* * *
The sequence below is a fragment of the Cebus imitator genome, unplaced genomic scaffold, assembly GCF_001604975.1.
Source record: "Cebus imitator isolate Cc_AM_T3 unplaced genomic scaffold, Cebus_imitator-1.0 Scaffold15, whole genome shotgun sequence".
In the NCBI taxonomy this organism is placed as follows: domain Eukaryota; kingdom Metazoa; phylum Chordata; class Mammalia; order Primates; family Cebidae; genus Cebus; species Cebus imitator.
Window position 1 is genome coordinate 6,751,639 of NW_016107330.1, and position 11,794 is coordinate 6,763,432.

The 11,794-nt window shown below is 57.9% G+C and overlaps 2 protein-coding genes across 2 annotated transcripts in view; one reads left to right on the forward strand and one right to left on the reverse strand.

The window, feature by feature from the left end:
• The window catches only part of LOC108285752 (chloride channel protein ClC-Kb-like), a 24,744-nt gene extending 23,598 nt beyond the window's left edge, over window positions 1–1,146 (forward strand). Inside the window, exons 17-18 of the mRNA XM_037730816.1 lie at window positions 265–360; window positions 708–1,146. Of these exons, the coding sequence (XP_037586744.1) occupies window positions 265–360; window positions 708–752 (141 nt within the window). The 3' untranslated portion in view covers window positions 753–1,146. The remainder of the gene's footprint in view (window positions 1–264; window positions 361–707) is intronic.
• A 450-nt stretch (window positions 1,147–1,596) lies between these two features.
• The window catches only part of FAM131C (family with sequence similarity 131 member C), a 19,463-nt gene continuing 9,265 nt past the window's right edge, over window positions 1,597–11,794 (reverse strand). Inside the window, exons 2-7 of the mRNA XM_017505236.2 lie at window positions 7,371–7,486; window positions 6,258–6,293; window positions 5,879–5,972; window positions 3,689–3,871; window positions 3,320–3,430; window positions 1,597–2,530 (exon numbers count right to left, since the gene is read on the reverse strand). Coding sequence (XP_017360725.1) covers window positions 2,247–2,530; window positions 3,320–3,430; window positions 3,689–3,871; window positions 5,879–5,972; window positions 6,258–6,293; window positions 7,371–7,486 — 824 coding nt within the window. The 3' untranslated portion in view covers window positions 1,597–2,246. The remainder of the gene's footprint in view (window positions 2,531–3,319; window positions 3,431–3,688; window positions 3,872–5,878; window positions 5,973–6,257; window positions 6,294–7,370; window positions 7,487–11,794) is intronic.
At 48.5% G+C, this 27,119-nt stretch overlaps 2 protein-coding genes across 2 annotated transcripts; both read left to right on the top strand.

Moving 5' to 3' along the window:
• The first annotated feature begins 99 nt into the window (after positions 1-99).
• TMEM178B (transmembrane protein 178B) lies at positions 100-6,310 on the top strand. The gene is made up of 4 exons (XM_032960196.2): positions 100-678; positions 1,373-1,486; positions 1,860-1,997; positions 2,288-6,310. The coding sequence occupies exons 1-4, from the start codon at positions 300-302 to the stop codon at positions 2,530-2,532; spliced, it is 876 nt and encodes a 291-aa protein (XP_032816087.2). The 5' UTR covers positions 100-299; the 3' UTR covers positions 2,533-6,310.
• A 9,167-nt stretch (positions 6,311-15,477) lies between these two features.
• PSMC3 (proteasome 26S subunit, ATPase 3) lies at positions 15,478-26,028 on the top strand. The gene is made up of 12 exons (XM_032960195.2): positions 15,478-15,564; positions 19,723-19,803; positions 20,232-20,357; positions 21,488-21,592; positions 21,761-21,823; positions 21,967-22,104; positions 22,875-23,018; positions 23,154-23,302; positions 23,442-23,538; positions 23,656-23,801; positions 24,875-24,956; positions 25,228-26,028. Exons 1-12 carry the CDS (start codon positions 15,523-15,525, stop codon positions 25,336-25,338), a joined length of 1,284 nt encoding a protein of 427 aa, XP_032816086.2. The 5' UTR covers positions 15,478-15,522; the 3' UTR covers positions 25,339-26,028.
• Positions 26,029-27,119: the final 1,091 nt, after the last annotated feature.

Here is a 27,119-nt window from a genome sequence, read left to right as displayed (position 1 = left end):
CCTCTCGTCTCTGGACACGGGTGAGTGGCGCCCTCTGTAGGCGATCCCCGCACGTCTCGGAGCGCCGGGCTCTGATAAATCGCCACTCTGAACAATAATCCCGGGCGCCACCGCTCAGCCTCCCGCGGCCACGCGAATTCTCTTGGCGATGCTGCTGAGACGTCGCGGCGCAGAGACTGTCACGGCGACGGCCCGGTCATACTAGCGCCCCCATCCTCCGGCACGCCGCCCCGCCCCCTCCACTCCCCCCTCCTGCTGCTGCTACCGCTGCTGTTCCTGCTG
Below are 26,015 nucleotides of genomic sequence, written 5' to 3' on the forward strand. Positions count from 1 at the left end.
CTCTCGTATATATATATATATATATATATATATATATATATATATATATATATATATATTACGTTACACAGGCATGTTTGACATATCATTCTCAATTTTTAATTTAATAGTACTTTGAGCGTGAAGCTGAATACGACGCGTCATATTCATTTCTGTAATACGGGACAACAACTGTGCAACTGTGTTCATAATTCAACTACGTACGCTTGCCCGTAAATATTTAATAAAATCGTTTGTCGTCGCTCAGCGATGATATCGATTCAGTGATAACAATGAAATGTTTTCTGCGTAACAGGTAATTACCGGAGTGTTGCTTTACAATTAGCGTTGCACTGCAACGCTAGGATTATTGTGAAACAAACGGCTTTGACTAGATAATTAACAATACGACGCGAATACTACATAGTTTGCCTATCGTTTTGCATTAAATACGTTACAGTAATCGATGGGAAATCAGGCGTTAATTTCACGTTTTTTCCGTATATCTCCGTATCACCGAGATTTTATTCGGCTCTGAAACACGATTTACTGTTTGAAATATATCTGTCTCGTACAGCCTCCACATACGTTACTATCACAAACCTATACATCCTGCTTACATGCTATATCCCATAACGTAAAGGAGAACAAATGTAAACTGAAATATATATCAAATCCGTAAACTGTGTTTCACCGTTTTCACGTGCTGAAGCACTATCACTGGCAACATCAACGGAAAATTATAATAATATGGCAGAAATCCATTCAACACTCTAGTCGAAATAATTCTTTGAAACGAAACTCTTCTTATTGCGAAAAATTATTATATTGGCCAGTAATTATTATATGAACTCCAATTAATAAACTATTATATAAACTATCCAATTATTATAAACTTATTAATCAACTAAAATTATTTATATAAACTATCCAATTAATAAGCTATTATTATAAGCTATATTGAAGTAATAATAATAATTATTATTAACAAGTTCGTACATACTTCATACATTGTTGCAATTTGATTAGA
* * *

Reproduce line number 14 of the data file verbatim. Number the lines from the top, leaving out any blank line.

• A 9,167-nt stretch (positions 6,311-15,477) lies between these two features.